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ok color peeps, help me pass the time by educating me on what i might get :)

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  • ok color peeps, help me pass the time by educating me on what i might get :)

    So my brown WB mare (wolkentaz I) is bred to a buckskin sport pony ...

    I know at one time we talked about what colors i might get and when i try to run the info i have thru a color program i get so confused! i dont know which selections to pick etc.

    can one of you help me ? this is just for fun - i really have no preference on color, but i do want to understand the possibilities.

    here is my mare
    https://www.facebook.com/media/set/?...1&l=95b741f3b4

    her dam was brown and her sire of course was chestnut

    the daddy is Manchester City a buckskin - his sire is pally with loads of white and his dam is i believe brown or bay its hard to tell from the pics. i do know there is a lot of brown in his dam line.

    https://www.facebook.com/media/set/?...5240018&type=1

    I am starting to get veeery excited!

  • #2
    Without knowing either parent's agouti status, here are the probabilities:

    35.16% - Buckskin
    35.16% - Bay or Brown
    12.50% - Palomino
    12.50% - Chestnut
    2.34% - Smoky Black
    2.34% - Black

    If either parent is homozygous for agouti then black and smoky black would fall off that list.
    We are all inclined to judge ourselves by our ideals; others, by their acts. ~Harold Nicolson

    Comment

    • Original Poster

      #3
      thanks. how do i know agouti status?

      which color generator did you use?

      Comment


      • #4
        You have to test for agouti to know agouti status. (Unless, say, the stallion or the mare has produced a black foal. Then you know you has an a allele.)

        http://www.animalgenetics.us/Agouti.htm

        Easy, cheap!

        Your mare looks like a typical bay horse to me, not brown. So she's got to be:

        Ee, A? (E because she is bay [black-based], e because her sire is chestnut) (A because she is bay, ? because she has not been tested for agouti)

        The sire is:

        Ee, A?, Crcr (E because he buckskin [black-based], e because his sire was palomino [chestnut-based]) (A because he is buckskin, ? because he's not been tested for agouti) (Cr because he is buckskin, cr because he is not perlino)

        So, considering each locus:

        75% chance of black based
        25% chance of chestnut based

        Agouti is a huge unknown, anything from carries two agouti to carries one agouti. (We know we have at least one agouti for both sire and dam because they are both bay/bay based.) Remember agouti is the allele that makes a black based horse bay. It doesn't do anything to a chestnut based horse.

        And then you've got a 50/50 shot of getting that creme on top of whatever color you get.

        What I find frustrating about the color generator is it really doesn't break it down by unknowns. If either the sire or the dam is homozygous for agouti, for example, you have ZERO chance of black or smoky black. Zero. Zilch. Nada. Because if one of them is AA, then your foal WILL have an agouti allele, which means it WILL be bay if it is black-based.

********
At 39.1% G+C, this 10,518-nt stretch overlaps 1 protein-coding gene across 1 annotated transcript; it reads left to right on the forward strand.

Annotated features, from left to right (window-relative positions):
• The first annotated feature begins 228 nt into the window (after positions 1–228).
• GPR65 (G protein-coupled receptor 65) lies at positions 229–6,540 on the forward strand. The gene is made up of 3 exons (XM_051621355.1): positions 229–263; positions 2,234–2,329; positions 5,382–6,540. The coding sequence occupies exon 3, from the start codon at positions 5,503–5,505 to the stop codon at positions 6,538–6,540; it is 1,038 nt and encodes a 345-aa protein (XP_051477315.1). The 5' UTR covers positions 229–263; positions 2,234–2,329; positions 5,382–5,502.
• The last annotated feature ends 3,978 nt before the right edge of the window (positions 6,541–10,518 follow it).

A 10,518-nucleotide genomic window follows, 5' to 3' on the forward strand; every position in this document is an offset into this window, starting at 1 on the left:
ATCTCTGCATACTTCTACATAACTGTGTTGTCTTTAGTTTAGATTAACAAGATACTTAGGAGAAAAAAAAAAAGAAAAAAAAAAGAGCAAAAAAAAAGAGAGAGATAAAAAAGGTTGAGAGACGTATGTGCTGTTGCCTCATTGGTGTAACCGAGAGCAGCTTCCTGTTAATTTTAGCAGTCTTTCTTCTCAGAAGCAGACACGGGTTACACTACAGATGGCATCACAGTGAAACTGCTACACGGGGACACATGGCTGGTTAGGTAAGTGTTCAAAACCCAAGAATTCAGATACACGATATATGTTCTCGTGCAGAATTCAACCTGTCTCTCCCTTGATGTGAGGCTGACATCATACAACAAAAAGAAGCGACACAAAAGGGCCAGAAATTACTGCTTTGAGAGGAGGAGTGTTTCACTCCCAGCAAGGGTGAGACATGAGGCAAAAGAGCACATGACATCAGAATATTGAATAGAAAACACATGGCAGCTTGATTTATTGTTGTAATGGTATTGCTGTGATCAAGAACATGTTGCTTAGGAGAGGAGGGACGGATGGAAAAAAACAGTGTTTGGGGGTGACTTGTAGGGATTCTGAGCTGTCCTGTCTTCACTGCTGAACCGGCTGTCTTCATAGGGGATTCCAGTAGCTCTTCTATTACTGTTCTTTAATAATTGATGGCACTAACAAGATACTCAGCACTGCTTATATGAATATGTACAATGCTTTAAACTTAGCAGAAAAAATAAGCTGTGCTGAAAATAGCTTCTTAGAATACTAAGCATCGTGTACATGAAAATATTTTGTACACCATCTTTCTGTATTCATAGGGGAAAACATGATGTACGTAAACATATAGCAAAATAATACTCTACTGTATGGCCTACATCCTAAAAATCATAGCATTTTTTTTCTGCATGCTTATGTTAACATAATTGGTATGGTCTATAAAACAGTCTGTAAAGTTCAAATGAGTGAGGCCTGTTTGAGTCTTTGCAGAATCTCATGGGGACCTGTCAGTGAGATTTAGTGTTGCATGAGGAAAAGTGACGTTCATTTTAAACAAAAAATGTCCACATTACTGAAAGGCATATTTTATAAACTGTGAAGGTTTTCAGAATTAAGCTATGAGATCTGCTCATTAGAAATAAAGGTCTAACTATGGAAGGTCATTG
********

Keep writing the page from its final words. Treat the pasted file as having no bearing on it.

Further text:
If you want to have a better idea of what you're going to get, testing the mare for agouti will remove some unknowns. Testing the sire for agouti will remove all unknowns.

        And if testing isn't a possibility, you'll get a better idea of real, actual potentials if you run through all of the agouti potentials one by one, instead of leaving question marks in the calculator. For example, if we call both the sire and dam AA (homozygous for agouti) then this is how it breaks down:

        37.5% Buckskin
        37.5% Bay
        12.5% Palomino
        12.5% Chestnut

        (This is also how it breaks down if ONE is homozygous and one is heterozygous)


        But if they're *both* heterozygous for agouti, this is how it breaks down:

        28.13% Buckskin
        28.13% Bay
        12.5% Palomino
        12.5% Chestnut
        9.38% Smoky Black
        9.38% Black

        See how much changes, based on that one little allele?

        Comment


        • #5
          Uhhh, the mare is most definitely brown So, she's either Ata, or AtAt, and if the theory is true that AtAt horses are usually lighter brown, the odds are better that that she's Ata.
          ______________________________
          The CoTH CYA - please consult w/your veterinarian under any and all circumstances. - ET

          Comment

          • Original Poster

            #6
            so if she is brown (which i absolutely agree that she is) how does that change Simkie's very informative scenarios?

            (and see why i get so confused )

            Comment


            • #7
              without a whole lot of manual work, not sure offhand LOL It's very variable at this point not knowing the mare's Extension status, and not knowing the stallion's Agouti status. We know they're both Ee.

              We could assume the mare is Ata.

              The odds of the sire being Aa are better than being AA or AAt, but you can't rule those out.

              Talia's is about as close as you'll get, with the buckskin breaking down by buckskin and smoky brown, just like bay really has to break do by bay and brown
              ______________________________
              The CoTH CYA - please consult w/your veterinarian under any and all circumstances. - ET